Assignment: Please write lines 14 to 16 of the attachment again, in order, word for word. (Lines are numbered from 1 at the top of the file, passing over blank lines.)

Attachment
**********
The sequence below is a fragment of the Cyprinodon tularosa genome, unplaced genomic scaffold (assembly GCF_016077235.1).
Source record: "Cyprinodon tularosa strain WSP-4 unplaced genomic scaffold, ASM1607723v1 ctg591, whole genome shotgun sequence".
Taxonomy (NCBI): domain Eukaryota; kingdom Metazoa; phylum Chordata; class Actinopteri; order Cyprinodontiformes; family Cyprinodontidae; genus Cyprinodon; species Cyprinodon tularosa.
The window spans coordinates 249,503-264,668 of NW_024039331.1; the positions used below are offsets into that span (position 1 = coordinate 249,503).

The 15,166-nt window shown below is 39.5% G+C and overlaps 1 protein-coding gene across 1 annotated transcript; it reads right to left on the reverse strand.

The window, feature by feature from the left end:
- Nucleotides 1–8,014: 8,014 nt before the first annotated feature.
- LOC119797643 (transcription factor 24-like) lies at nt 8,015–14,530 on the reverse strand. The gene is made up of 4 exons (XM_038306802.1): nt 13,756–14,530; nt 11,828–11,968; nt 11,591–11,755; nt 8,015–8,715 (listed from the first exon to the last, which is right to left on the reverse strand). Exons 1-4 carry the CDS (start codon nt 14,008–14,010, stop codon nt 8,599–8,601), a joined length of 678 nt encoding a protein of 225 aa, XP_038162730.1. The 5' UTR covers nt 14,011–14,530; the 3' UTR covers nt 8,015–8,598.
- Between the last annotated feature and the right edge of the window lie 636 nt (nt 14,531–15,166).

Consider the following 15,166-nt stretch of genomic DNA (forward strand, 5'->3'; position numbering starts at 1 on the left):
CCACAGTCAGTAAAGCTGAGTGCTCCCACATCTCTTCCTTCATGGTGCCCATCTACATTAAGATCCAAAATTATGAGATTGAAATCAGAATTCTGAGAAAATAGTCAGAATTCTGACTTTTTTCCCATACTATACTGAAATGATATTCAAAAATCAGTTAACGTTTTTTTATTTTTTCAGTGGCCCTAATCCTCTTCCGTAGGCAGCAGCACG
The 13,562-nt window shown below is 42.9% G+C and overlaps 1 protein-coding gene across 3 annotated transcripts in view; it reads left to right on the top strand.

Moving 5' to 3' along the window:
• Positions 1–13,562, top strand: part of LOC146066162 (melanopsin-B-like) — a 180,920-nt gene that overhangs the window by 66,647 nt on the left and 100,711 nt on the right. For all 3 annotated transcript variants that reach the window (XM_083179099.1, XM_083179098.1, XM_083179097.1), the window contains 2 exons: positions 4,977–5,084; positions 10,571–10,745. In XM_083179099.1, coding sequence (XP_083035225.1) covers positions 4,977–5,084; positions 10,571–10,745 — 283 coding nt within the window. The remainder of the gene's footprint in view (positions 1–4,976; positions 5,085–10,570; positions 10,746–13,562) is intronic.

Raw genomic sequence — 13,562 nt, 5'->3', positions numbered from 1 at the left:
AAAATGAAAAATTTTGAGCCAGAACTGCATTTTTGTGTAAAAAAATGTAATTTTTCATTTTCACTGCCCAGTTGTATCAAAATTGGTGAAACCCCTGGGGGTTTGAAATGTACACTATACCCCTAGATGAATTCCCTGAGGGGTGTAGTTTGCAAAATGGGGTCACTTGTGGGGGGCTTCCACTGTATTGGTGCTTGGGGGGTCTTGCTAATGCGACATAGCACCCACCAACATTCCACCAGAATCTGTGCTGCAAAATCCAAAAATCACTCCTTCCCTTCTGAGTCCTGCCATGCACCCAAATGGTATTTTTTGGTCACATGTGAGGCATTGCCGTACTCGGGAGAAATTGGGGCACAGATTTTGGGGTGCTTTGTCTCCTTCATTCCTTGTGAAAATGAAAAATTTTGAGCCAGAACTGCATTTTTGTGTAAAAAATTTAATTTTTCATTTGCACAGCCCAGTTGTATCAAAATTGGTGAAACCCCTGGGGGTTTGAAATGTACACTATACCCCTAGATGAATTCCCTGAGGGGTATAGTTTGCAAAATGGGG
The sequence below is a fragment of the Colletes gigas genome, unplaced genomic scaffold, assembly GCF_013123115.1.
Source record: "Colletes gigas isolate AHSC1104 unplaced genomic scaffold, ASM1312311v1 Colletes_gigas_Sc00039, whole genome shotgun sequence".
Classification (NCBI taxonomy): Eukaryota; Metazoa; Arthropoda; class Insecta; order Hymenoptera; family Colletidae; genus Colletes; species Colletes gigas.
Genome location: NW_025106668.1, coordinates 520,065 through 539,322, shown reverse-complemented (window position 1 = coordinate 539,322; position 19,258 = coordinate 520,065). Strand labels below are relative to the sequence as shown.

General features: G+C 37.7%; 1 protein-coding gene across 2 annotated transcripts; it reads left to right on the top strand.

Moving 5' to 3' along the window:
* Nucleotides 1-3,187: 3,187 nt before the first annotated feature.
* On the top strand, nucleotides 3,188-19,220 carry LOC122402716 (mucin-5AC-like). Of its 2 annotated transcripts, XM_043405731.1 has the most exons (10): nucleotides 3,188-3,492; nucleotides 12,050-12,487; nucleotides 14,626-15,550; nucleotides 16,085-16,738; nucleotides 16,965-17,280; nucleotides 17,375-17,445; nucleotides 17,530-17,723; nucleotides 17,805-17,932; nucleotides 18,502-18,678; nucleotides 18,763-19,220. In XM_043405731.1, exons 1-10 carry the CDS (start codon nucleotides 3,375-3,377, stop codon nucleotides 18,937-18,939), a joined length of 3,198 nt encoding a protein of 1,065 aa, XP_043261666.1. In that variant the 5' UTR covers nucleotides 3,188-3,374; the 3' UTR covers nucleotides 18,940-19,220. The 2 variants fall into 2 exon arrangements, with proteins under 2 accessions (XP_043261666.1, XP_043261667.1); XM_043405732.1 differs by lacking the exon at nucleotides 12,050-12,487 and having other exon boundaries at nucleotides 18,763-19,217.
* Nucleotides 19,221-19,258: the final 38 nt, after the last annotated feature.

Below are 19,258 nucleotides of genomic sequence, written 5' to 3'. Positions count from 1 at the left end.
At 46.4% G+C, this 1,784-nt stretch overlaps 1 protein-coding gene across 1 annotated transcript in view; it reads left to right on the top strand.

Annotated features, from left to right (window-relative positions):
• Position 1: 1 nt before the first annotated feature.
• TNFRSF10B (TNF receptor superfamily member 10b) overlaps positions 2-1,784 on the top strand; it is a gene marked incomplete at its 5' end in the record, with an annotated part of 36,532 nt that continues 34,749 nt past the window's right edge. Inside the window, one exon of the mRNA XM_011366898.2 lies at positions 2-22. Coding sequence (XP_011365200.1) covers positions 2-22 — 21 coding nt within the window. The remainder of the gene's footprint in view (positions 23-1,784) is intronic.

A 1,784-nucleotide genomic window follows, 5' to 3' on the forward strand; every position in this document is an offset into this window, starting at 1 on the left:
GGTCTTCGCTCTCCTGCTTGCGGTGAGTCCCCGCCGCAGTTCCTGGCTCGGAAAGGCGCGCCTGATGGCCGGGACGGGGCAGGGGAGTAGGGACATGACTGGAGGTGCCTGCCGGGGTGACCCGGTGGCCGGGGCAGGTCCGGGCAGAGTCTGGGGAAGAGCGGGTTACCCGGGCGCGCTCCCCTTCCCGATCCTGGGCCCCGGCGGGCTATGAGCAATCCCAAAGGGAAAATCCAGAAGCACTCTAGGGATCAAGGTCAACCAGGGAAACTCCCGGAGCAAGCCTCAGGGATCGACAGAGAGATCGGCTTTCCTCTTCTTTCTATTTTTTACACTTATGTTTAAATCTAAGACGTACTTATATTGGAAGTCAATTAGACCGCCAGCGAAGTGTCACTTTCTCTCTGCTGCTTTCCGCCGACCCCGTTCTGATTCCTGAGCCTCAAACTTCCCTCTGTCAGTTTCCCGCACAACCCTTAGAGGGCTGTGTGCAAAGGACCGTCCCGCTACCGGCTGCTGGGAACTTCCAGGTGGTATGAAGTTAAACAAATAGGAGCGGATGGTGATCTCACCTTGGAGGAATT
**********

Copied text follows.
• Positions 1–13,562, top strand: part of LOC146066162 (melanopsin-B-like) — a 180,920-nt gene that overhangs the window by 66,647 nt on the left and 100,711 nt on the right. For all 3 annotated transcript variants that reach the window (XM_083179099.1, XM_083179098.1, XM_083179097.1), the window contains 2 exons: positions 4,977–5,084; positions 10,571–10,745. In XM_083179099.1, coding sequence (XP_083035225.1) covers positions 4,977–5,084; positions 10,571–10,745 — 283 coding nt within the window. The remainder of the gene's footprint in view (positions 1–4,976; positions 5,085–10,570; positions 10,746–13,562) is intronic.

Raw genomic sequence — 13,562 nt, 5'->3', positions numbered from 1 at the left:
AAAATGAAAAATTTTGAGCCAGAACTGCATTTTTGTGTAAAAAAATGTAATTTTTCATTTTCACTGCCCAGTTGTATCAAAATTGGTGAAACCCCTGGGGGTTTGAAATGTACACTATACCCCTAGATGAATTCCCTGAGGGGTGTAGTTTGCAAAATGGGGTCACTTGTGGGGGGCTTCCACTGTATTGGTGCTTGGGGGGTCTTGCTAATGCGACATAGCACCCACCAACATTCCACCAGAATCTGTGCTGCAAAATCCAAAAATCACTCCTTCCCTTCTGAGTCCTGCCATGCACCCAAATGGTATTTTTTGGTCACATGTGAGGCATTGCCGTACTCGGGAGAAATTGGGGCACAGATTTTGGGGTGCTTTGTCTCCTTCATTCCTTGTGAAAATGAAAAATTTTGAGCCAGAACTGCATTTTTGTGTAAAAAATTTAATTTTTCATTTGCACAGCCCAGTTGTATCAAAATTGGTGAAACCCCTGGGGGTTTGAAATGTACACTATACCCCTAGATGAATTCCCTGAGGGGTATAGTTTGCAAAATGGGG